Obstetric complications

How are obstetric complications related to risk of schizophrenia?

Obstetric complications are a broad class of deviations from a normal course of events experienced during pregnancy, labour, delivery and the early neonatal period. Studies have attempted to investigate whether any deviation or combination of deviations are related to the subsequent development of schizophrenia.

What is the evidence for obstetric complications?

Moderate to high quality evidence finds a large effect of increased odds of schizophrenia with exposure to maternal diabetes in utero. There were medium-sized effects of birth weight <2,000g, emergency caesarean section, congenital malformations, uterine atony, Rhesus variables (comprising rhesus incompatibility, rhesus-negative mother and rhesus antibodies), and a small effect of bleeding in pregnancy. Moderate quality evidence also found a small effect of preeclampsia, and moderate to low quality evidence found small effects of asphyxia and birth weight <2,500g. Review authors state that uncontrolled confounding variables may account for some, if not all of the associations observed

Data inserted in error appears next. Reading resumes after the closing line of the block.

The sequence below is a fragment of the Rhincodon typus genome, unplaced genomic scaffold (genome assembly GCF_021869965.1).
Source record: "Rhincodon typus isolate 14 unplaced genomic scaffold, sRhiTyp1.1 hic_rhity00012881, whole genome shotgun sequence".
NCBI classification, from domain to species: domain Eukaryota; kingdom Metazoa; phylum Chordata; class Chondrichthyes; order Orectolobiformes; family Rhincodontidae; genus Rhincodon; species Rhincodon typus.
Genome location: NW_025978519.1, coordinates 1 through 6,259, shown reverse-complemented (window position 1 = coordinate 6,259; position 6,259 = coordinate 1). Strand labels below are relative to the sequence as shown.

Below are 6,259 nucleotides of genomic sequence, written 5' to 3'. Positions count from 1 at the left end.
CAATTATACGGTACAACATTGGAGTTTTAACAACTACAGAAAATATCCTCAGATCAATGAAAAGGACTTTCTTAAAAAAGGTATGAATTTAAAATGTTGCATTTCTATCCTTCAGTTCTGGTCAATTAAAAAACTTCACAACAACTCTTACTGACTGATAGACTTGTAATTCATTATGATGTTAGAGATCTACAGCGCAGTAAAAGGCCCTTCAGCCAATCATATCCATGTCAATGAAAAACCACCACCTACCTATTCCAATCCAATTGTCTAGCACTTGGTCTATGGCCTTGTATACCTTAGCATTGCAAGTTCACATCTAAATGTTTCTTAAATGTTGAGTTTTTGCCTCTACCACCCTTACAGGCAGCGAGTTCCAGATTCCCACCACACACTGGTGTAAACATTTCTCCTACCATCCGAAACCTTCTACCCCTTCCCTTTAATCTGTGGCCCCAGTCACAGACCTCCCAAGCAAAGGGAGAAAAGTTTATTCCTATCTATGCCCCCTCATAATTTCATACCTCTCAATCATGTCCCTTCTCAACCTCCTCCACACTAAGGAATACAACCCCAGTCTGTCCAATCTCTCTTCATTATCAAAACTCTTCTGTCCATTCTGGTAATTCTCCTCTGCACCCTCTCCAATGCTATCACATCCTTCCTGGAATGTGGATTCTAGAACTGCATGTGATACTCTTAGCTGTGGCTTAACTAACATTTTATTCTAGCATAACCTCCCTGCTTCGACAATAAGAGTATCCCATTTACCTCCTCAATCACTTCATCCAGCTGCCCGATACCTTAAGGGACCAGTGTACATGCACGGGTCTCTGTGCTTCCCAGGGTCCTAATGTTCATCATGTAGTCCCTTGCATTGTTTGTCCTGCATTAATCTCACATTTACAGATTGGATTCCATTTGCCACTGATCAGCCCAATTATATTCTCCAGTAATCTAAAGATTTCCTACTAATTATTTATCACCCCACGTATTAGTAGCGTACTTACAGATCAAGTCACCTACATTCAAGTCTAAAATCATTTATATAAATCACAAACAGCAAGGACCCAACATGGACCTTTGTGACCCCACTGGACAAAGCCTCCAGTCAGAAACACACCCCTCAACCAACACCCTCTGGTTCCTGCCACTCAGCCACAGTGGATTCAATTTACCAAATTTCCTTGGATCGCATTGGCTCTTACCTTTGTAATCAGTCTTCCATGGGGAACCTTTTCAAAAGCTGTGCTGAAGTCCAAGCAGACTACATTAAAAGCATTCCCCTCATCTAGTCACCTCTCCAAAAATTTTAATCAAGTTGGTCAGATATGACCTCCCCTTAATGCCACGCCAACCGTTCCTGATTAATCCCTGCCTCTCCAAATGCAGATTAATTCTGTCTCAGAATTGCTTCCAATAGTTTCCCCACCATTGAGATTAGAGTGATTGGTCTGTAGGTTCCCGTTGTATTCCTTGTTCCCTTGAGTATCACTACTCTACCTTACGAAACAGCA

For obstetric complications in general, moderate quality evidence finds a medium-sized increased risk of ultra high-risk mental states and a small increased risk of schizophrenia compared to bipolar disorder.

January 2019

Last updated at: 1:32 am, 1st May 2019
To view documentation related to this topic download the files below
Fact Sheet Technical Commentary

NeuRA Libraries

Title Colour Legend:
Green - Topic summary is available.
Orange - Topic summary is being compiled.
Red - Topic summary has no current systematic review available.